(Vienna, 24 November 2019) The Allergy Laboratory of the Medical University of Vienna's Department of Dermatology is taking part in the European PROJECT H2020 SUSINCHAIN. The four-year project, which started in the autumn of 2019, is investigating the potential for using insect proteins in the food chain for humans and animals.
Insects are an excellent source of nutritious protein. They are able to convert unused organic waste into high-quality protein, which helps to dispose of unwanted waste and is beneficial to the environmental. Insect production is also relatively environmentally-friendly, since it requires less water and less land than traditional agriculture, with fewer greenhouse gas emissions.
The Experimental Allergy Laboratory at the Medical University of Vienna is a partner in the SUSINCHAIN project and will work with the other teams that are concerned with food safety. The MedUni Vienna team, led by Michelle Epstein, will investigate insect proteins in terms of their allergenic potential: "There are reports indicating that people who are allergic to shellfish and house dust mites could develop allergies if they were to eat insect proteins. We will be looking into this," explains Epstein.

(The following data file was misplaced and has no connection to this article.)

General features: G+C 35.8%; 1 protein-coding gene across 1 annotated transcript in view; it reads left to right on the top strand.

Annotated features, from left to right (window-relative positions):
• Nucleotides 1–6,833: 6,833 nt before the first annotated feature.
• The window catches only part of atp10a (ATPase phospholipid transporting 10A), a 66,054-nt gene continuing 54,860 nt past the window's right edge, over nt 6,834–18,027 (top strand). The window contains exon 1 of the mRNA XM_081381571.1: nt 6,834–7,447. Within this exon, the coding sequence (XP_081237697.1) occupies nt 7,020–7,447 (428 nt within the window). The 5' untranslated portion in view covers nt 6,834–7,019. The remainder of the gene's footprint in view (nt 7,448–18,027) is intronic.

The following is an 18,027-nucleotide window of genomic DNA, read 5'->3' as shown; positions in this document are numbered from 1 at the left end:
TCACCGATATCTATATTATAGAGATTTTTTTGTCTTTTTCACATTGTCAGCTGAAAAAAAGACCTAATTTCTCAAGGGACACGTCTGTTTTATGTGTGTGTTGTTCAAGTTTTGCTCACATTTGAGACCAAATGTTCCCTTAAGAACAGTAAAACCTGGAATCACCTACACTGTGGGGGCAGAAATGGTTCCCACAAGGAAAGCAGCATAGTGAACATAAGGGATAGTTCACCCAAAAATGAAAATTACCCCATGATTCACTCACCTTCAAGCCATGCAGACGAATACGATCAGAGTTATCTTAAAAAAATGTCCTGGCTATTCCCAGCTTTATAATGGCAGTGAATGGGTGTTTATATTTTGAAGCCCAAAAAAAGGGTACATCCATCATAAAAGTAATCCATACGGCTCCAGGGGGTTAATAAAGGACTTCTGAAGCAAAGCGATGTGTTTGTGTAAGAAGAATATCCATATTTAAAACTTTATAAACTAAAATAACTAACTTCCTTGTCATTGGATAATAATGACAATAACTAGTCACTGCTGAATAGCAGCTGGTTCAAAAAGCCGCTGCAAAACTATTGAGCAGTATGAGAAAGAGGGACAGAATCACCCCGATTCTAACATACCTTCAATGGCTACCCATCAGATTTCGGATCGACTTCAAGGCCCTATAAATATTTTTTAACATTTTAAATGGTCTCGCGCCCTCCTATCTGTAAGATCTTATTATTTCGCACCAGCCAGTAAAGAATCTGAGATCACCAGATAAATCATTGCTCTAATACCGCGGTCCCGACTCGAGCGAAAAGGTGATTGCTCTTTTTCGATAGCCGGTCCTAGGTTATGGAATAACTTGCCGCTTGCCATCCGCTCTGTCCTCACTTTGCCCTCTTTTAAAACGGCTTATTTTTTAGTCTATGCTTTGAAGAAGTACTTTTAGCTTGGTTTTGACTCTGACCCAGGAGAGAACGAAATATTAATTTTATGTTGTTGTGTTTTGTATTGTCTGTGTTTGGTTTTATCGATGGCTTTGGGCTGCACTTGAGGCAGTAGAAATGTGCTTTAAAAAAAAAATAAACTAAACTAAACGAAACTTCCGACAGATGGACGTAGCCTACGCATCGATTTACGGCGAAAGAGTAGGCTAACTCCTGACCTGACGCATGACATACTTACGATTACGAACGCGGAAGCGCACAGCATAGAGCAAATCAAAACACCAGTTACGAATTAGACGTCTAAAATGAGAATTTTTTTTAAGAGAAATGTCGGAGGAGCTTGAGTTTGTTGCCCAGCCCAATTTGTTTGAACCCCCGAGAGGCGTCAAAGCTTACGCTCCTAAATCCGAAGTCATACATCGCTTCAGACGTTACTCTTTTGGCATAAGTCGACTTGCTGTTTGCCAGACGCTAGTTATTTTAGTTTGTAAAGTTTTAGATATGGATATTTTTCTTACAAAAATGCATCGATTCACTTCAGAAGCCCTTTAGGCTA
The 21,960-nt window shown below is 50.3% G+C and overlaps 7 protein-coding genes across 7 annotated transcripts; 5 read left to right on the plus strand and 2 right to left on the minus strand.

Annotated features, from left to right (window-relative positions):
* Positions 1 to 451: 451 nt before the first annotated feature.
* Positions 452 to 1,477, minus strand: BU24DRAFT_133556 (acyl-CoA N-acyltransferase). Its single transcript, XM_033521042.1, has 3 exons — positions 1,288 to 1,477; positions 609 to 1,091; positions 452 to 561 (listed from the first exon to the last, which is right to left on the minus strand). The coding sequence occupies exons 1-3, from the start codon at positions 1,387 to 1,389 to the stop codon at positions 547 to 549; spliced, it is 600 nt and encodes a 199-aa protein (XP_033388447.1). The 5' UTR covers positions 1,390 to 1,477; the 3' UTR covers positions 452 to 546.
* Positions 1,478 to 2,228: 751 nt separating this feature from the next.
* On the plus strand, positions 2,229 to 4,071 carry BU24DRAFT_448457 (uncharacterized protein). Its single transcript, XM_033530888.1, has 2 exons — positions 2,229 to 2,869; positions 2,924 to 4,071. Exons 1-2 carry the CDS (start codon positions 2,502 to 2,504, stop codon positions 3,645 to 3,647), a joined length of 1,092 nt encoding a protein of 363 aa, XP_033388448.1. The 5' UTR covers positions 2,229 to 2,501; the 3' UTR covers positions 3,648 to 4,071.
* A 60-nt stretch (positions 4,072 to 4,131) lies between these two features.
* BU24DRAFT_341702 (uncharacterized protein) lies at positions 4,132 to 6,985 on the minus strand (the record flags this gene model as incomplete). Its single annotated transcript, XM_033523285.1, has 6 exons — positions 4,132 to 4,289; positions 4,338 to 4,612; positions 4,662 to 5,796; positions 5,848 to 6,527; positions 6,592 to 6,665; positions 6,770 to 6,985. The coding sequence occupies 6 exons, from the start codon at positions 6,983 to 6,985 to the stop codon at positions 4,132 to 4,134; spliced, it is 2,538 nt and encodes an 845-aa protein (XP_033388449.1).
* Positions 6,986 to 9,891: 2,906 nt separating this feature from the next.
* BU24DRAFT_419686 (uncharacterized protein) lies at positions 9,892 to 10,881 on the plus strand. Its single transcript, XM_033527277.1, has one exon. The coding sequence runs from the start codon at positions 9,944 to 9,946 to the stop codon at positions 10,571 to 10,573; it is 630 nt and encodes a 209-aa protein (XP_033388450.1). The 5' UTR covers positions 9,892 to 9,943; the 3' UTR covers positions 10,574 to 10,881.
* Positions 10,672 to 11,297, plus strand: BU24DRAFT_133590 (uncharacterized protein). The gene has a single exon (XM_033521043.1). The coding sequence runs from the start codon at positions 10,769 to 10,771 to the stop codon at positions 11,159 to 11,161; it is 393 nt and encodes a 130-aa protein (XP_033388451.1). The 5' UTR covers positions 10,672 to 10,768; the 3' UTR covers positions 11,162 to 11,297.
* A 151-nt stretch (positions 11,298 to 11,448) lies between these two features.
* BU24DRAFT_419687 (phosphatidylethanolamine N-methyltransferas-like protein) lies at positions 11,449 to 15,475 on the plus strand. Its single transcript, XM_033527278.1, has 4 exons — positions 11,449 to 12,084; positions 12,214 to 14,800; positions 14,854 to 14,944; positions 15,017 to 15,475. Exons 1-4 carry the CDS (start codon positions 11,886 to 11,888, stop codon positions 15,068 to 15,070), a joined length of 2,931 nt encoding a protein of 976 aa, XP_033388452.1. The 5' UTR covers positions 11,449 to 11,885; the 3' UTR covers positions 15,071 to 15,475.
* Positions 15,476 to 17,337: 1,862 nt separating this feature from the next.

The team will investigate common houseflies, black soldier flies, mealworms and cricket proteins for allergens and test for changes in the allergenic potential of insects processed using technologies used in the production of proteins for use in animal feed and human foodstuffs.
"We are working on the assumption that insects have cross-reactive proteins that can trigger a food allergy," explains Epstein. This would mean that food products containing insects would have to be labelled in the same way as shellfish and peanuts are."
The project is being conducted in collaboration with 18 industrial and 17 academic partners, with a total budget of more than €8.5 million. The overall project is being coordinated by the University of Wageningen and in the Netherlands.